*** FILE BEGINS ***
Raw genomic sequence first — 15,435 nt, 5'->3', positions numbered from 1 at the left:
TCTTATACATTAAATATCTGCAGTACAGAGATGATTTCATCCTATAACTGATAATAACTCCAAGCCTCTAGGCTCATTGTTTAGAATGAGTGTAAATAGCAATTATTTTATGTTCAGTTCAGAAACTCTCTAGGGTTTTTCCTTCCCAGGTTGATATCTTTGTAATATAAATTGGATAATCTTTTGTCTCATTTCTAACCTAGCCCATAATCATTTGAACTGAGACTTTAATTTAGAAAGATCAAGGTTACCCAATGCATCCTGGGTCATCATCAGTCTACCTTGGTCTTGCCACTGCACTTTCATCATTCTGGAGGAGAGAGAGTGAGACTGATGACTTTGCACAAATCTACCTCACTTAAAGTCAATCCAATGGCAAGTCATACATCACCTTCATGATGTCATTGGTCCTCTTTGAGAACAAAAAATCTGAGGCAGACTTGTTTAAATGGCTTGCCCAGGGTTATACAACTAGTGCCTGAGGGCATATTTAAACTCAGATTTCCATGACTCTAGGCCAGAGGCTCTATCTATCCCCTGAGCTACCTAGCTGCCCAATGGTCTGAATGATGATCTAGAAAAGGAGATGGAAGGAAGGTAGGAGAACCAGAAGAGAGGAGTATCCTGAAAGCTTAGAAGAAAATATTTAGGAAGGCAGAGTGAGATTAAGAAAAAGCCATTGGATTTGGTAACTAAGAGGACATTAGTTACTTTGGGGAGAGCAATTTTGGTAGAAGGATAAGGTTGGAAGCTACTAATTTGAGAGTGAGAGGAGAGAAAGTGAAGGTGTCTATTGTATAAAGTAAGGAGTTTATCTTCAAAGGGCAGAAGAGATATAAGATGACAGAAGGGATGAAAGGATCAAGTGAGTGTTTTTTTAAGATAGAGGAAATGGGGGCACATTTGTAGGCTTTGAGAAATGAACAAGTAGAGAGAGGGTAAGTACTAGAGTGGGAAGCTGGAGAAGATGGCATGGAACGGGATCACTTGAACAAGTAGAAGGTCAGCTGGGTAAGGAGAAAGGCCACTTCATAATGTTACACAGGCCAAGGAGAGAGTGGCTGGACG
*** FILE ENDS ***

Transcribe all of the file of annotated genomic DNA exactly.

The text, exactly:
Raw genomic sequence first — 15,435 nt, 5'->3', positions numbered from 1 at the left:
TCTTATACATTAAATATCTGCAGTACAGAGATGATTTCATCCTATAACTGATAATAACTCCAAGCCTCTAGGCTCATTGTTTAGAATGAGTGTAAATAGCAATTATTTTATGTTCAGTTCAGAAACTCTCTAGGGTTTTTCCTTCCCAGGTTGATATCTTTGTAATATAAATTGGATAATCTTTTGTCTCATTTCTAACCTAGCCCATAATCATTTGAACTGAGACTTTAATTTAGAAAGATCAAGGTTACCCAATGCATCCTGGGTCATCATCAGTCTACCTTGGTCTTGCCACTGCACTTTCATCATTCTGGAGGAGAGAGAGTGAGACTGATGACTTTGCACAAATCTACCTCACTTAAAGTCAATCCAATGGCAAGTCATACATCACCTTCATGATGTCATTGGTCCTCTTTGAGAACAAAAAATCTGAGGCAGACTTGTTTAAATGGCTTGCCCAGGGTTATACAACTAGTGCCTGAGGGCATATTTAAACTCAGATTTCCATGACTCTAGGCCAGAGGCTCTATCTATCCCCTGAGCTACCTAGCTGCCCAATGGTCTGAATGATGATCTAGAAAAGGAGATGGAAGGAAGGTAGGAGAACCAGAAGAGAGGAGTATCCTGAAAGCTTAGAAGAAAATATTTAGGAAGGCAGAGTGAGATTAAGAAAAAGCCATTGGATTTGGTAACTAAGAGGACATTAGTTACTTTGGGGAGAGCAATTTTGGTAGAAGGATAAGGTTGGAAGCTACTAATTTGAGAGTGAGAGGAGAGAAAGTGAAGGTGTCTATTGTATAAAGTAAGGAGTTTATCTTCAAAGGGCAGAAGAGATATAAGATGACAGAAGGGATGAAAGGATCAAGTGAGTGTTTTTTTAAGATAGAGGAAATGGGGGCACATTTGTAGGCTTTGAGAAATGAACAAGTAGAGAGAGGGTAAGTACTAGAGTGGGAAGCTGGAGAAGATGGCATGGAACGGGATCACTTGAACAAGTAGAAGGTCAGCTGGGTAAGGAGAAAGGCCACTTCATAATGTTACACAGGCCAAGGAGAGAGTGGCTGGACG